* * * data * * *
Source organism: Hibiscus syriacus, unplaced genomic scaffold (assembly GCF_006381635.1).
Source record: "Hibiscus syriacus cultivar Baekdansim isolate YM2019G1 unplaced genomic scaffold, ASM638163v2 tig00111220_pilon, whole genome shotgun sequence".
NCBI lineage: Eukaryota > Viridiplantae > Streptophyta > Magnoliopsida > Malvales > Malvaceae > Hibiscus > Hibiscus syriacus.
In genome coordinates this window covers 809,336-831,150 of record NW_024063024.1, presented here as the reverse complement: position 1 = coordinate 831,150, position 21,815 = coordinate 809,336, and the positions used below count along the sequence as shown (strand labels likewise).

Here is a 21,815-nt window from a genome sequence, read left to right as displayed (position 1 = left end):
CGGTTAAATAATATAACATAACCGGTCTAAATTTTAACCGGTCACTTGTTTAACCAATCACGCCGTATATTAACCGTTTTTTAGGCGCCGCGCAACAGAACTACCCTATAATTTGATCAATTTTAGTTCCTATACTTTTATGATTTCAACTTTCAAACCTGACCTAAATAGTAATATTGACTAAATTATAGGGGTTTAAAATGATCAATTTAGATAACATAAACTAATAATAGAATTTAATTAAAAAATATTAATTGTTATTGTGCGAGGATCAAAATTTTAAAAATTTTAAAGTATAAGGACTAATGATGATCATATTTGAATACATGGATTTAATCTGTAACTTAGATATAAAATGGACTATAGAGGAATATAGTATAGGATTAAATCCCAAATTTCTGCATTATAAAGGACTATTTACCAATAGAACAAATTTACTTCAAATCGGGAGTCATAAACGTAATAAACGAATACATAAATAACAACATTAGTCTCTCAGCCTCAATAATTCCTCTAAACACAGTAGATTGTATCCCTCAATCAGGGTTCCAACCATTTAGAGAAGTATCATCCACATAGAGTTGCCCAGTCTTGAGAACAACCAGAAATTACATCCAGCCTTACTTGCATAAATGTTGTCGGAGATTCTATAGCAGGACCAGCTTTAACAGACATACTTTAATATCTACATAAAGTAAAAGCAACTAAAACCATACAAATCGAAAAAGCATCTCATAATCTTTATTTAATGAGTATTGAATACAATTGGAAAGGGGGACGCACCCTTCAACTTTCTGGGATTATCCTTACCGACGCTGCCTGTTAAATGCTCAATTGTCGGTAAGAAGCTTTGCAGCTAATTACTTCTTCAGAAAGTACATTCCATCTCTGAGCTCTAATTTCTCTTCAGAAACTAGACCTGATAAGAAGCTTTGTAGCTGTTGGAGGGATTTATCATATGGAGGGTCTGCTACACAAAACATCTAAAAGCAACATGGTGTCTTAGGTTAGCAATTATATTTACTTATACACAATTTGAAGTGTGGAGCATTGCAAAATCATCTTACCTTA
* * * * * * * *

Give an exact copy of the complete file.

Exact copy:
Source organism: Hibiscus syriacus, unplaced genomic scaffold (assembly GCF_006381635.1).
Source record: "Hibiscus syriacus cultivar Baekdansim isolate YM2019G1 unplaced genomic scaffold, ASM638163v2 tig00111220_pilon, whole genome shotgun sequence".
NCBI lineage: Eukaryota > Viridiplantae > Streptophyta > Magnoliopsida > Malvales > Malvaceae > Hibiscus > Hibiscus syriacus.
In genome coordinates this window covers 809,336-831,150 of record NW_024063024.1, presented here as the reverse complement: position 1 = coordinate 831,150, position 21,815 = coordinate 809,336, and the positions used below count along the sequence as shown (strand labels likewise).

Here is a 21,815-nt window from a genome sequence, read left to right as displayed (position 1 = left end):
CGGTTAAATAATATAACATAACCGGTCTAAATTTTAACCGGTCACTTGTTTAACCAATCACGCCGTATATTAACCGTTTTTTAGGCGCCGCGCAACAGAACTACCCTATAATTTGATCAATTTTAGTTCCTATACTTTTATGATTTCAACTTTCAAACCTGACCTAAATAGTAATATTGACTAAATTATAGGGGTTTAAAATGATCAATTTAGATAACATAAACTAATAATAGAATTTAATTAAAAAATATTAATTGTTATTGTGCGAGGATCAAAATTTTAAAAATTTTAAAGTATAAGGACTAATGATGATCATATTTGAATACATGGATTTAATCTGTAACTTAGATATAAAATGGACTATAGAGGAATATAGTATAGGATTAAATCCCAAATTTCTGCATTATAAAGGACTATTTACCAATAGAACAAATTTACTTCAAATCGGGAGTCATAAACGTAATAAACGAATACATAAATAACAACATTAGTCTCTCAGCCTCAATAATTCCTCTAAACACAGTAGATTGTATCCCTCAATCAGGGTTCCAACCATTTAGAGAAGTATCATCCACATAGAGTTGCCCAGTCTTGAGAACAACCAGAAATTACATCCAGCCTTACTTGCATAAATGTTGTCGGAGATTCTATAGCAGGACCAGCTTTAACAGACATACTTTAATATCTACATAAAGTAAAAGCAACTAAAACCATACAAATCGAAAAAGCATCTCATAATCTTTATTTAATGAGTATTGAATACAATTGGAAAGGGGGACGCACCCTTCAACTTTCTGGGATTATCCTTACCGACGCTGCCTGTTAAATGCTCAATTGTCGGTAAGAAGCTTTGCAGCTAATTACTTCTTCAGAAAGTACATTCCATCTCTGAGCTCTAATTTCTCTTCAGAAACTAGACCTGATAAGAAGCTTTGTAGCTGTTGGAGGGATTTATCATATGGAGGGTCTGCTACACAAAACATCTAAAAGCAACATGGTGTCTTAGGTTAGCAATTATATTTACTTATACACAATTTGAAGTGTGGAGCATTGCAAAATCATCTTACCTTA